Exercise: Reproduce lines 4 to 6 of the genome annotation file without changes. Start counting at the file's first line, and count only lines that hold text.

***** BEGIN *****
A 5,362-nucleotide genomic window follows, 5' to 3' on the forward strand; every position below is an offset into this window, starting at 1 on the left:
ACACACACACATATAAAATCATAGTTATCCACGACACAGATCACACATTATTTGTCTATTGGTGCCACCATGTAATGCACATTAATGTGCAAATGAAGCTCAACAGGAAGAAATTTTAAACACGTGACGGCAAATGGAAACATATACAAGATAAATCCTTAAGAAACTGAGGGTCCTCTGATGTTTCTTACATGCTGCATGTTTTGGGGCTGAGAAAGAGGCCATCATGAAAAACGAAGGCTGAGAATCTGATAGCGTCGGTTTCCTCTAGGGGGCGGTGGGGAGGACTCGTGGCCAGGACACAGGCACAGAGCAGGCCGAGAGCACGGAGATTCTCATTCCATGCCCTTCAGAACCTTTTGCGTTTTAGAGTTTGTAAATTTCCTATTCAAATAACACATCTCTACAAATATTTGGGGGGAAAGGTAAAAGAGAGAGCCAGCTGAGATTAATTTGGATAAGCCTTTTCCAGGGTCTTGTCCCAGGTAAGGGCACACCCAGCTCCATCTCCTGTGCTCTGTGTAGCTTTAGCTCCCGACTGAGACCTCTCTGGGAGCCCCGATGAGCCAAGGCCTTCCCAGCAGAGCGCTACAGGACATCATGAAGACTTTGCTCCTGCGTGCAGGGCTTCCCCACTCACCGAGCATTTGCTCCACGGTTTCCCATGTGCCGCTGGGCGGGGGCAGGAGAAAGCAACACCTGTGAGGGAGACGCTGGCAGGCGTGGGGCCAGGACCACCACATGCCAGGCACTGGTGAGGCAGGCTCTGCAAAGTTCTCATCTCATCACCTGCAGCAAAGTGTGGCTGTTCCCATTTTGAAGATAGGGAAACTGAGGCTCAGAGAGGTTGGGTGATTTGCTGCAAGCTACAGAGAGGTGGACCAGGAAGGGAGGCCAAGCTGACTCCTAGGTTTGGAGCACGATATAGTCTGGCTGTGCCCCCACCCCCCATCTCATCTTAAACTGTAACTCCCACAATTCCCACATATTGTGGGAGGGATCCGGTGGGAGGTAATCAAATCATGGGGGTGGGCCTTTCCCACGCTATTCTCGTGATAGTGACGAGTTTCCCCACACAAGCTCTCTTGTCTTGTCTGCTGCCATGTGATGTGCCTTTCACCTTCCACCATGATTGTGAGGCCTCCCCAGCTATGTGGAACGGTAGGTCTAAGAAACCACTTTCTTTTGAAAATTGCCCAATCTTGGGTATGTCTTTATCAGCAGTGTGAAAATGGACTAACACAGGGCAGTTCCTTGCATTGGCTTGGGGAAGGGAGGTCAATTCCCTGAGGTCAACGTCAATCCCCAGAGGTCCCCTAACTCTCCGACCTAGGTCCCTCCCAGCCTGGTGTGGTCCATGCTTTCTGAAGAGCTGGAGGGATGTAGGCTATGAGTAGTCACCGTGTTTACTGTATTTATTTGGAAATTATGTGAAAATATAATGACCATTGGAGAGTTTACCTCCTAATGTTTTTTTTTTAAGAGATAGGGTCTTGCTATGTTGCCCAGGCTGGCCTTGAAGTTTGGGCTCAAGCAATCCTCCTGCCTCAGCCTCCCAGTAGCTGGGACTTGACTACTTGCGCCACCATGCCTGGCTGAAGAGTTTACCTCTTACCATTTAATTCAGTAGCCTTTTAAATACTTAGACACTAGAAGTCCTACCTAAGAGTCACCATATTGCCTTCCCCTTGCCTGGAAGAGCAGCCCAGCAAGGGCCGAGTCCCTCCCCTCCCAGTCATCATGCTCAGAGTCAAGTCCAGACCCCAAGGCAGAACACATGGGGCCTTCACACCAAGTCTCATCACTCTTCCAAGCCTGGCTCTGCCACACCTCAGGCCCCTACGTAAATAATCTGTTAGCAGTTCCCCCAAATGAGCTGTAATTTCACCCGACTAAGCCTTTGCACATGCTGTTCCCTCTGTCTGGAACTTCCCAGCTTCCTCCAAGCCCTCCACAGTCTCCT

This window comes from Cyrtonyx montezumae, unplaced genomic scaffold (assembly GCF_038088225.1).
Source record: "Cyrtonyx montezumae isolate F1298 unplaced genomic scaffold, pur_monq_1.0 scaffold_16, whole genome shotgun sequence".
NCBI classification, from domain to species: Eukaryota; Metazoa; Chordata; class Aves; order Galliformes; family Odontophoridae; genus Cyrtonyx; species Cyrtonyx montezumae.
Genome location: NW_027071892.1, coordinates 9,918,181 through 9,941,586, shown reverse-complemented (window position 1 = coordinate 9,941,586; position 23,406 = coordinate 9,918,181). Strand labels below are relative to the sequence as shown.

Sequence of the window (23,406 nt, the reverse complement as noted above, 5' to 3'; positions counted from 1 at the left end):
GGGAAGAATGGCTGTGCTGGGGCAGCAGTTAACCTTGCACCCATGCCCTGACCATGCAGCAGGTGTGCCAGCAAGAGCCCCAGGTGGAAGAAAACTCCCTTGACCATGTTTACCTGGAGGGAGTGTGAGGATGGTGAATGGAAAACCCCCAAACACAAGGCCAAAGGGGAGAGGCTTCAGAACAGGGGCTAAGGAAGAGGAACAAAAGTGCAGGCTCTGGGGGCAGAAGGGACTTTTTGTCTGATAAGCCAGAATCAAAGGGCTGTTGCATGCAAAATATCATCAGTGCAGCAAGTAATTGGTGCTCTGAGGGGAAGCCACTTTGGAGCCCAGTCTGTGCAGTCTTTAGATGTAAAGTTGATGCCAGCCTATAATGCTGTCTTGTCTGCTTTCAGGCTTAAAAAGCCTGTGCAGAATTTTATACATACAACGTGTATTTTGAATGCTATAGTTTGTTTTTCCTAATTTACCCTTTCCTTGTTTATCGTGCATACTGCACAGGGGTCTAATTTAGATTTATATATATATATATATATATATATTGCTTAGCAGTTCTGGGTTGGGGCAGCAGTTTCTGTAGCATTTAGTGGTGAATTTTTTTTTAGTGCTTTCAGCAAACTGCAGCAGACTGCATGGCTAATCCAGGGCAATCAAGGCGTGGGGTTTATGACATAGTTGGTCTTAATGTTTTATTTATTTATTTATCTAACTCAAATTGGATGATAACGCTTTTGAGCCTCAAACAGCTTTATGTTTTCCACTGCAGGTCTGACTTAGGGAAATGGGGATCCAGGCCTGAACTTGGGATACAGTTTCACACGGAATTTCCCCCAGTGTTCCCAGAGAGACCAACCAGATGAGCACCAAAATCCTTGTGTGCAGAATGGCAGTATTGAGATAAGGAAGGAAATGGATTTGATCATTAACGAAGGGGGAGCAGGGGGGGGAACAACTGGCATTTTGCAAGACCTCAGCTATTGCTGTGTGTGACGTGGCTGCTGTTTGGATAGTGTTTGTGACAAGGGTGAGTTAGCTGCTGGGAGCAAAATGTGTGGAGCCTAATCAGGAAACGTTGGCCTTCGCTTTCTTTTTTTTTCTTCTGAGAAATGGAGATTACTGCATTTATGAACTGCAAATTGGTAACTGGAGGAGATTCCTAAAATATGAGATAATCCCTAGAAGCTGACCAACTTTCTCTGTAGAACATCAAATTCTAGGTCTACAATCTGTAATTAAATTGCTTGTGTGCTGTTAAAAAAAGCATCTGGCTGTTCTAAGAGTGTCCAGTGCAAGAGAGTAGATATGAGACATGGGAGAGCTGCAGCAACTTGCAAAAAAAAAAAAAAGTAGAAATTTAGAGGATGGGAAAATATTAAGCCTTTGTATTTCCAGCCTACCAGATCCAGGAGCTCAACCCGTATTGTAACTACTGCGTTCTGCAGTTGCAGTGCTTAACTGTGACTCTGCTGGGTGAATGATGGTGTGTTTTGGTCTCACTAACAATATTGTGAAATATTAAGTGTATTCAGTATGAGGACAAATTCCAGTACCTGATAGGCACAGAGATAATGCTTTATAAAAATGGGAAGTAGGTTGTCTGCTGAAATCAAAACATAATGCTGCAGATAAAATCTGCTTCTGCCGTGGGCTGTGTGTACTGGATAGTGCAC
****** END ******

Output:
Source record: "Cyrtonyx montezumae isolate F1298 unplaced genomic scaffold, pur_monq_1.0 scaffold_16, whole genome shotgun sequence".
NCBI classification, from domain to species: Eukaryota; Metazoa; Chordata; class Aves; order Galliformes; family Odontophoridae; genus Cyrtonyx; species Cyrtonyx montezumae.
Genome location: NW_027071892.1, coordinates 9,918,181 through 9,941,586, shown reverse-complemented (window position 1 = coordinate 9,941,586; position 23,406 = coordinate 9,918,181). Strand labels below are relative to the sequence as shown.